Thank you so much.  

One question, they already sound fantastic, would you recommend a portable amp for these or leave them be?


Tyll Hertsens's picture

They seems to sound pretty good right out of the player, so I wouldn't say they NEED a headphone amp.  But getting one would likely improve the sound a bit. Kinda up to you.

The Headphone Viking's picture

Hey there, could you by any chance give a few thoughts on this compared to the DT1350? 


Nikovitch's picture


I'm also interested in your opinion on Momentum compared to the DT1350.

I tried the dt1350 once, it was great with vocal music and jazz but not so good with hip hop and electronic music. Is the Momentum more versatile? 


Nisck's picture

Must say I absolutely love these headphones, I think I like them more than the HD650 and Denon D2000 which were my 2 previous favourites. I think these are FAR better headphones than the V-moda M-100.

Pheerix's picture

Very helpful. Well you be reviewing the new Sennheiser Momentum On-Ear headphones coming out this this month? I'm curious to see how close the sound quality matches the Momentums. 

donunus's picture

I finally got around to listen to these. Very overrated cans IMO. They sound like a px200-II upgrade in that they have a similar presentation in the mids and highs but with bigger bass. I find these to have a honky, cuppy coloration that even the much cheaper and better(to me of course) hd280pro doesn't have. Overall, they are decent cans but I don't understand why Tyll loves them so much :D

jt9843's picture

Have you had a chance to review the momentum on-ear?

erlendsp's picture

Thanks for the review Tyll!

I am finding myself increasingly drawn to opera and while I know closed cans are generally not considered ideal for classical music I am currently looking for a pair of good on-the-go cans and do need the sound isolation (London Underground is no place for open backs). Would you say the Momentums handle opera (and classical in general) well or would you recommend anything else in particular?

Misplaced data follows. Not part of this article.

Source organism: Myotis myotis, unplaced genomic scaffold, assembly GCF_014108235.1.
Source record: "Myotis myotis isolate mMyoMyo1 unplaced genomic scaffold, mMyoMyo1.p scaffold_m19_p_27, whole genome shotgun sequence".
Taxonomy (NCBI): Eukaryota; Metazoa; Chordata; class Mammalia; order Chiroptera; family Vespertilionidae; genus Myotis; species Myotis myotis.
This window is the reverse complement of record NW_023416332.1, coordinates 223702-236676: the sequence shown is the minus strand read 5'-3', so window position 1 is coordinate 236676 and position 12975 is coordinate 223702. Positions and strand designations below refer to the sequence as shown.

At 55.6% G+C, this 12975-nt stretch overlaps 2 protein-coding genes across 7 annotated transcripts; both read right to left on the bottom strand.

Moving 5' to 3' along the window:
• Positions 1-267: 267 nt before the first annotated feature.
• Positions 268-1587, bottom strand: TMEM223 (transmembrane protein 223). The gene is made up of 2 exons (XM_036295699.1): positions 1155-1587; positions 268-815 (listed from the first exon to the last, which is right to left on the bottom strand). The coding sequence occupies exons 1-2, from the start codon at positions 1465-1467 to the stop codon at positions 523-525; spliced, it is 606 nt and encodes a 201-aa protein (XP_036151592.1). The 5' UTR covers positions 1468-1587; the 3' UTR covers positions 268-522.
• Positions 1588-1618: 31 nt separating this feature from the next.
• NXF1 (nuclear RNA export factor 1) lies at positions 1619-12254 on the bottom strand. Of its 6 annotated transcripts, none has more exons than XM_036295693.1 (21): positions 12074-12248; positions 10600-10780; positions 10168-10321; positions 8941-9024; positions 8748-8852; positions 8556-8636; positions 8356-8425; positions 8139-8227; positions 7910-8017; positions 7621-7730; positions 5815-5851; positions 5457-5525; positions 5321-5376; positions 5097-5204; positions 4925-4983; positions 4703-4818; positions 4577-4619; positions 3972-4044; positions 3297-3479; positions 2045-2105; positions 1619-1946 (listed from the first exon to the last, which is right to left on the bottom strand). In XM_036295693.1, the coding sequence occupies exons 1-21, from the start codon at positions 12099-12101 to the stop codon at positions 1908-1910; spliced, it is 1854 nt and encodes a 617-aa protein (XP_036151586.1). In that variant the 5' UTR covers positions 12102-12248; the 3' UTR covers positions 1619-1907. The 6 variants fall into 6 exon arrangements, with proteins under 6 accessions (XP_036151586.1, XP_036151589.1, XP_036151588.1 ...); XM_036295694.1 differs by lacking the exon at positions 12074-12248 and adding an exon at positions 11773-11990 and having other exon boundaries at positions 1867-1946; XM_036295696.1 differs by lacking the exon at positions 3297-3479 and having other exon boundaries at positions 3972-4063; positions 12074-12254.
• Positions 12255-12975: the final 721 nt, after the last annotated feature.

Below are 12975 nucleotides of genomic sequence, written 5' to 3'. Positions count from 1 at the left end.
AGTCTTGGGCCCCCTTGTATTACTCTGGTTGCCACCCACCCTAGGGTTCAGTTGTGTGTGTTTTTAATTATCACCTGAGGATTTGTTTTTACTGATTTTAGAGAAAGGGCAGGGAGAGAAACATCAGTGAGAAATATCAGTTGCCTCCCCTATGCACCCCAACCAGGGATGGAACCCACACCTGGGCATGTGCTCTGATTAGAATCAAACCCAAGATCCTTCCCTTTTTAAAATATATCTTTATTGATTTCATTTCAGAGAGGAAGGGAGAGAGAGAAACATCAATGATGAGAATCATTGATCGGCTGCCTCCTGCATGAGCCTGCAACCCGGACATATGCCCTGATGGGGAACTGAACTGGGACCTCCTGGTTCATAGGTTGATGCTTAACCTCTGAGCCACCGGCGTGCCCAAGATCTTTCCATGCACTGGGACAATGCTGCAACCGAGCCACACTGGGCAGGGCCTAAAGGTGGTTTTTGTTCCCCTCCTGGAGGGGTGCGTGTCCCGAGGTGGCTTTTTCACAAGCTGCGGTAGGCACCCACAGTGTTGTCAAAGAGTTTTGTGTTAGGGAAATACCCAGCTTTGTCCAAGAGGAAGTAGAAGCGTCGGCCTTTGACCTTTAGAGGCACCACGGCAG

Dazedy's picture

And good god, they are small. My girlfriend, who most IEM's won't fit because her ears are too small, says they're too small for her. My earlobes actually peek out from under them. Guess I'll be returning them tomorrow. Do yourself a favor if you're buying these headphones, and measure your ears first.

As much as I like the sound of these (your review was spot on there!)... I've already ordered the hp50's.

Dazedy's picture

I found that stretching the pads vertically can help quite a bit. I've still got the hp50's in the mail. Now I get to see which of the two I like more! I'll post by impressions when I get them on Thursday.

Netsonar's picture

Great review and this has helped my decision very much however to your point about the stax I love them and they are much more affordable than the Orpheus. However, if I could justify the extra $35k I would have purchased the Orpheus over the stax let's just say my significant other cut me off. Although as there is a waiting list for most Orpheus and they sell over retail it is no wonder you may have not had the opportunity to experience them. I have side by side and there is no comparison. The owner of the Orpheus owns and runs a successful hedge fund and makes eight figure bonuses every few months so he is in a different league than most of us. We tested them side by side on my Mcintosh system and I was instantly jealous that I could not afford these! They are definitely worth the price if you love music!

Back to the main point thanks for this article I used it to finally convince my fifteen year old to go with Sennheiser over the god awful beats that he and all of his other ignorant/know it all teenage friends swear by.

Redo's picture

Today bought myself tis new headphone the Sennheiser Momentum On-Ear Ivory after my old AKG K-500 was broken.
This sound is far beyond! A lower and solid base, better than my old one!
Also a very solid model, and great looks to!
For this price i think the best buy, very happy with it.

DaveinSM's picture

Woo Hoo, just picked up a new pair of these for $240! I can't wait till they arrive. I just couldn't bring myself to get the Viso HP50, as they are so plasticky, bulky and funny looking. But they are comfortable and do sound great.

losomg's picture

I want the best quality,comfort,very durable, but overall the best quality. I will appreciate your answer and the answers of others (esoecially somenone who have both or tried both.

jh20001's picture

I was in a deep search for some good headphones First I thought, maybe the beats, but then I didn’t want to look like one of the poser kids walking around with headphones on that are more about design than they are function. I started to read some reviews, and the Bose sounded like a good option but I know they are known for being over-priced and not always worth it. Then I saw these and read some reviews. Not only did they claim they sound really nice, but they look exquisite (fancy and not in the trendy kind of way). Reviews (like: ) painted them as being better than your normal pair of headphones and I needed to see for myself. What does “better than normal” sound like? I have to admit, my ears are liking these! They sound super expensive hah.